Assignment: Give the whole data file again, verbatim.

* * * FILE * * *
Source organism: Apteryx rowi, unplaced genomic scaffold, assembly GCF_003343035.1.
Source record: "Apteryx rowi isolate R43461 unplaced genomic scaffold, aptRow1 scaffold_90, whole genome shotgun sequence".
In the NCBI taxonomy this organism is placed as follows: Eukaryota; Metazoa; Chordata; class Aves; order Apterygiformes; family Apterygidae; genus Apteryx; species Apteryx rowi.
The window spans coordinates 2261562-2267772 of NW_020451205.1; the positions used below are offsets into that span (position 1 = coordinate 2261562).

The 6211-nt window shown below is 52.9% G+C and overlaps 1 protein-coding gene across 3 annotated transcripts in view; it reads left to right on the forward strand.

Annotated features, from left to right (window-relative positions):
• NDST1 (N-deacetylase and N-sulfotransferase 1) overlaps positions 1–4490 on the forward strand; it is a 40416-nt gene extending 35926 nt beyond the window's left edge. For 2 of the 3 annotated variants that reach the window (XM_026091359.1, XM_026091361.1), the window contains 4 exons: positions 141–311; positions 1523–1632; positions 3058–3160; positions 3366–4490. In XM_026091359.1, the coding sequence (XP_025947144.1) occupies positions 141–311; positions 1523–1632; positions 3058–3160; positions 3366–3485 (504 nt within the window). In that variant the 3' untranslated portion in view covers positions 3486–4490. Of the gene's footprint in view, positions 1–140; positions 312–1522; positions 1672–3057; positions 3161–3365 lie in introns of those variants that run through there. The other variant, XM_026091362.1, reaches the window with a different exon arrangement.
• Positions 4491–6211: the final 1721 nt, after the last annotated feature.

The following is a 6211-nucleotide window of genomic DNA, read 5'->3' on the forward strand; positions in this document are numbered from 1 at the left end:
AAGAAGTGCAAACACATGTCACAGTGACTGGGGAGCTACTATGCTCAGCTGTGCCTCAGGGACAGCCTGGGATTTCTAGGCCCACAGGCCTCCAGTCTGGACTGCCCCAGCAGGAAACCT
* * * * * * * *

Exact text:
Source organism: Apteryx rowi, unplaced genomic scaffold, assembly GCF_003343035.1.
Source record: "Apteryx rowi isolate R43461 unplaced genomic scaffold, aptRow1 scaffold_90, whole genome shotgun sequence".
In the NCBI taxonomy this organism is placed as follows: Eukaryota; Metazoa; Chordata; class Aves; order Apterygiformes; family Apterygidae; genus Apteryx; species Apteryx rowi.
The window spans coordinates 2261562-2267772 of NW_020451205.1; the positions used below are offsets into that span (position 1 = coordinate 2261562).

The 6211-nt window shown below is 52.9% G+C and overlaps 1 protein-coding gene across 3 annotated transcripts in view; it reads left to right on the forward strand.

Annotated features, from left to right (window-relative positions):
• NDST1 (N-deacetylase and N-sulfotransferase 1) overlaps positions 1–4490 on the forward strand; it is a 40416-nt gene extending 35926 nt beyond the window's left edge. For 2 of the 3 annotated variants that reach the window (XM_026091359.1, XM_026091361.1), the window contains 4 exons: positions 141–311; positions 1523–1632; positions 3058–3160; positions 3366–4490. In XM_026091359.1, the coding sequence (XP_025947144.1) occupies positions 141–311; positions 1523–1632; positions 3058–3160; positions 3366–3485 (504 nt within the window). In that variant the 3' untranslated portion in view covers positions 3486–4490. Of the gene's footprint in view, positions 1–140; positions 312–1522; positions 1672–3057; positions 3161–3365 lie in introns of those variants that run through there. The other variant, XM_026091362.1, reaches the window with a different exon arrangement.
• Positions 4491–6211: the final 1721 nt, after the last annotated feature.

The following is a 6211-nucleotide window of genomic DNA, read 5'->3' on the forward strand; positions in this document are numbered from 1 at the left end:
AAGAAGTGCAAACACATGTCACAGTGACTGGGGAGCTACTATGCTCAGCTGTGCCTCAGGGACAGCCTGGGATTTCTAGGCCCACAGGCCTCCAGTCTGGACTGCCCCAGCAGGAAACCT